Background: Sarcomere mutations cause both dilated cardiomyopathy (DCM) and hypertrophic cardiomyopathy (HCM); however, the steps leading from mutation to disease are not well described. By studying mutation carriers before a clinical diagnosis develops, we characterize the early manifestations of sarcomere mutations in DCM and investigate how these manifestations differ from sarcomere mutations associated with HCM.
Methods and results: Sixty-two genotyped individuals in families with sarcomeric DCM underwent clinical evaluation including strain echocardiography. The group included 12 subclinical DCM mutation carriers with normal cardiac dimensions and left ventricular ejection fraction (LVEF ≥55%), 21 overt DCM subjects, and 29 related mutation (-) normal controls. Results were compared with a previously characterized cohort of 60 subclinical HCM subjects (sarcomere mutation carriers without left ventricular hypertrophy). Systolic myocardial tissue velocity, longitudinal, circumferential, and radial strain, and longitudinal and radial strain rate were reduced by 10%-23% in subclinical DCM mutation carriers compared with controls (P<0.001 for all comparisons), after adjusting for age and family relations. No significant differences in diastolic parameters were identified comparing the subclinical and control cohorts. The opposite pattern of contractile abnormalities with reduced diastolic but preserved systolic function was seen in subclinical HCM.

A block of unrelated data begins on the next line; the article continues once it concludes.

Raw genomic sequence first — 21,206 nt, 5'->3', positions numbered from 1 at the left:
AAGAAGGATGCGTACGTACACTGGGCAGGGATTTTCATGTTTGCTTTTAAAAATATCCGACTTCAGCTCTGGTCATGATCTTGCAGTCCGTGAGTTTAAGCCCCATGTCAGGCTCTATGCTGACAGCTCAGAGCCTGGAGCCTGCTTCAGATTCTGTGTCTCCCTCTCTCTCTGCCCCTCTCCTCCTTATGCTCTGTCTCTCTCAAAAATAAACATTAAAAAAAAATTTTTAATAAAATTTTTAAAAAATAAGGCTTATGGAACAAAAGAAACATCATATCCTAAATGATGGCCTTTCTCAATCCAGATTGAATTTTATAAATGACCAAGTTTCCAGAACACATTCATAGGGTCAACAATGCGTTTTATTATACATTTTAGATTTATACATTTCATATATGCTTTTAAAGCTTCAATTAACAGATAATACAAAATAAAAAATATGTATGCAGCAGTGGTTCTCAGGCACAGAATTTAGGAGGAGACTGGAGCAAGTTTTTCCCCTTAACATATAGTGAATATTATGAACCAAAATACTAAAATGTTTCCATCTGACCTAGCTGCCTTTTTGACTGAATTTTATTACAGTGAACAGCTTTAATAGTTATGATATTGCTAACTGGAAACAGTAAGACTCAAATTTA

Conclusions: Subtle abnormalities in systolic function are present in subclinical DCM mutation carriers, despite normal left ventricular size and ejection fraction. In contrast, impaired relaxation and preserved systolic function appear to be the predominant early manifestations of sarcomere mutations that lead to HCM. These findings support the theory that the mutation's intrinsic impact on sarcomere function influences whether a dilated or hypertrophic phenotype develops.